The pressure gauges are expensive pieces of equipment - each buoy unit costs $300,000 (£160,000). The UN has not yet decided how many buoys will be installed, but it is likely to be several.
The Pacific Ocean has several million dollars worth of early warning equipment and, although nobody is able to put a figure on the Indian Ocean system, it will probably be in the same ball-park.
All the ocean sensors and seismographs will broadcast their information first to an international early warning centre and then on to national centres.
It is there that the iron link ends. Although the UN is overseeing the technology installation, it will be up to individual governments to co-ordinate and plan their own emergency responses.
"I think there is a lot to do there," admitted Dr Bernal. "Usually, emergency infrastructure is not very high on the list of priorities for most governments.
"Detecting a tsunami is only a fraction of the problem - the big problem is how to prepare societies and local populations so they can act appropriately to a warning."
The International Red Crescent Society is working with individual governments to help them develop their emergency strategies.
The Pacific system works in quite a simple way
They say that, because the tsunami risk is actually extremely low, the important thing is to take a multi-hazard approach - otherwise, over the years, interest will fade. In other words, people will be taught how to behave in the event of a cyclone, earthquake, storm surge or tsunami.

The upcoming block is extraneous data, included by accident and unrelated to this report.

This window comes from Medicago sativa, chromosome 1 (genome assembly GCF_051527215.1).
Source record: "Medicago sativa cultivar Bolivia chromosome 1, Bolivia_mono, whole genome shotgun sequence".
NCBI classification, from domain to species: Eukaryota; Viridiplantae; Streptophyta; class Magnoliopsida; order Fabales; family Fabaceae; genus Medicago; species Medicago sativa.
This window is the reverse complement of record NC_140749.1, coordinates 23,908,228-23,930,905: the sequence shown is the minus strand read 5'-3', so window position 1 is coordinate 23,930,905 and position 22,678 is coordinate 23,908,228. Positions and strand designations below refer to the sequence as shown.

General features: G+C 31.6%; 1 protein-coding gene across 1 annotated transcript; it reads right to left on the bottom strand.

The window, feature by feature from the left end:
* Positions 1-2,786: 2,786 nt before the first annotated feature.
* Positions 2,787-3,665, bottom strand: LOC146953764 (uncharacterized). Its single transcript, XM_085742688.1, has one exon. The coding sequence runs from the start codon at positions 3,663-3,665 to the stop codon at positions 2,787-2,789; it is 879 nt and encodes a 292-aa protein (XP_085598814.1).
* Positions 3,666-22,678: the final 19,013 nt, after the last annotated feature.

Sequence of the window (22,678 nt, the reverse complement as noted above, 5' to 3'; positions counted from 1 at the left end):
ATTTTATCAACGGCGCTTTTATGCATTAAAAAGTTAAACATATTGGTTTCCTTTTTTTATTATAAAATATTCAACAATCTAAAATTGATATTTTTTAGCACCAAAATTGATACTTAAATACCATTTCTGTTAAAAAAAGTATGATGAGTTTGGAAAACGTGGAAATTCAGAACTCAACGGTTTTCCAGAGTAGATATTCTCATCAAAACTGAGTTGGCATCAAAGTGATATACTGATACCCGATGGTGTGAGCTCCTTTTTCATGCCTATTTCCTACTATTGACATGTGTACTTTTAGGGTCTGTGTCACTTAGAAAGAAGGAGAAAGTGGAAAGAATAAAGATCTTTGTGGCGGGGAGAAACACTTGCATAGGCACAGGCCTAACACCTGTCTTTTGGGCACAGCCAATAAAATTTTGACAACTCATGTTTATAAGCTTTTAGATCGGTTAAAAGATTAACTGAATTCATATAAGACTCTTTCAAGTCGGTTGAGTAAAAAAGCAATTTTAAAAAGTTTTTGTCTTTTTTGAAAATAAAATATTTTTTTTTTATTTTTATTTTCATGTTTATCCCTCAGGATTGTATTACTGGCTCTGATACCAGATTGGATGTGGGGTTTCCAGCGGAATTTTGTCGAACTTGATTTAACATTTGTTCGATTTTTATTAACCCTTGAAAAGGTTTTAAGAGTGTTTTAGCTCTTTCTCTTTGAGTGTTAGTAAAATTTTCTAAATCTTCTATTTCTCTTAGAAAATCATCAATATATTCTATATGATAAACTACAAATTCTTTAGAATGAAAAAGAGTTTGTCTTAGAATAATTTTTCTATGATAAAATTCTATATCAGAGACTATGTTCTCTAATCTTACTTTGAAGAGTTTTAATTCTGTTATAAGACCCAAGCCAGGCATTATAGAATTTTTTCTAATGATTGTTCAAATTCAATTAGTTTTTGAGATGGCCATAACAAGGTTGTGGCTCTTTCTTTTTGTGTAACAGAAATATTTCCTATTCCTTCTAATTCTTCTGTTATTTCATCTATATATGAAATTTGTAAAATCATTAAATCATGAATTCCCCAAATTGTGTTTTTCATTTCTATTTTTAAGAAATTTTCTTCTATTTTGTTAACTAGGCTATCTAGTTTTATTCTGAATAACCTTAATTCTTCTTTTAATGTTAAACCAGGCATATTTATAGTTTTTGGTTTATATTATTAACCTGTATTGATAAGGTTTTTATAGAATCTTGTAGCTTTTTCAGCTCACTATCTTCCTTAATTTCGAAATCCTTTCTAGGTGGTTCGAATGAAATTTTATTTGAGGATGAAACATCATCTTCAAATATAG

"Even after a year, you see how the interest is fading," said Eva Vonn Oelreich, head of disaster preparedness at the humanitarian society. "That is why we strongly advocate a multi-hazard response."
Each community with a high hazard risk will contain a series of volunteers. These are the people who will be told first about an impending disaster and they will inform their local population.
They may have hand megaphones or whistles and will cycle around their villages warning people.
The community as a whole could be trained how to react to this warning through a series of live performances.
"In Bangladesh, which suffers badly from cyclones, the preferred way to raise awareness is through dramas," said Ms Vonn Oelreich.
"The volunteers perform as if in a disaster. You see women on their own rushing to get to evacuation centres, which is very important because women cannot always go out alone and we need to show that in situations like this different rules apply."
However, this type of effort takes a long time to achieve results.
"It is an enormous job," said Ms Vonn Oelreich. "After three years you have solid work on the ground, but it is not institutionalised unless you see it can work for a 10-year period.
"The hi-tech part can take eight months, but to build up to volunteer level will take longer. It will be quite a few years before the communities are trained in alert signals and evacuation mechanisms."